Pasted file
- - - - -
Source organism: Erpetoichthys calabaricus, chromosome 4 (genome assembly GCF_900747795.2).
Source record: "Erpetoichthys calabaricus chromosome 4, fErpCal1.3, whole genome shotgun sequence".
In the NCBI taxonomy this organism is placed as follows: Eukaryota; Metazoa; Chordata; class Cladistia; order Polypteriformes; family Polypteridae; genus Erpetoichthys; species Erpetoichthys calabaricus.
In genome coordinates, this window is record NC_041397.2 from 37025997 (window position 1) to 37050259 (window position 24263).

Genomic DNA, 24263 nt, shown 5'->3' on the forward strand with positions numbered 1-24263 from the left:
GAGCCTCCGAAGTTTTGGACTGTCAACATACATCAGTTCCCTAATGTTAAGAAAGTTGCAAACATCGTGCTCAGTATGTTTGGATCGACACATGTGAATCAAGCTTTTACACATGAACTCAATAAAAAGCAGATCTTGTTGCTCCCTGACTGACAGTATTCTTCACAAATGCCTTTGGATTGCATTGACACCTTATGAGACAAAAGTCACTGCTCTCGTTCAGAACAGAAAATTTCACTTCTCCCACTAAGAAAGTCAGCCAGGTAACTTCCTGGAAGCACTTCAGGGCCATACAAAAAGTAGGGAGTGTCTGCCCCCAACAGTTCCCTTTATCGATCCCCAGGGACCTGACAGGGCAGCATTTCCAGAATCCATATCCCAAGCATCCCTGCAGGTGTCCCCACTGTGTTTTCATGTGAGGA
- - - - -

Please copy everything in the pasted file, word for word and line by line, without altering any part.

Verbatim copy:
Source organism: Erpetoichthys calabaricus, chromosome 4 (genome assembly GCF_900747795.2).
Source record: "Erpetoichthys calabaricus chromosome 4, fErpCal1.3, whole genome shotgun sequence".
In the NCBI taxonomy this organism is placed as follows: Eukaryota; Metazoa; Chordata; class Cladistia; order Polypteriformes; family Polypteridae; genus Erpetoichthys; species Erpetoichthys calabaricus.
In genome coordinates, this window is record NC_041397.2 from 37025997 (window position 1) to 37050259 (window position 24263).

Genomic DNA, 24263 nt, shown 5'->3' on the forward strand with positions numbered 1-24263 from the left:
GAGCCTCCGAAGTTTTGGACTGTCAACATACATCAGTTCCCTAATGTTAAGAAAGTTGCAAACATCGTGCTCAGTATGTTTGGATCGACACATGTGAATCAAGCTTTTACACATGAACTCAATAAAAAGCAGATCTTGTTGCTCCCTGACTGACAGTATTCTTCACAAATGCCTTTGGATTGCATTGACACCTTATGAGACAAAAGTCACTGCTCTCGTTCAGAACAGAAAATTTCACTTCTCCCACTAAGAAAGTCAGCCAGGTAACTTCCTGGAAGCACTTCAGGGCCATACAAAAAGTAGGGAGTGTCTGCCCCCAACAGTTCCCTTTATCGATCCCCAGGGACCTGACAGGGCAGCATTTCCAGAATCCATATCCCAAGCATCCCTGCAGGTGTCCCCACTGTGTTTTCATGTGAGGA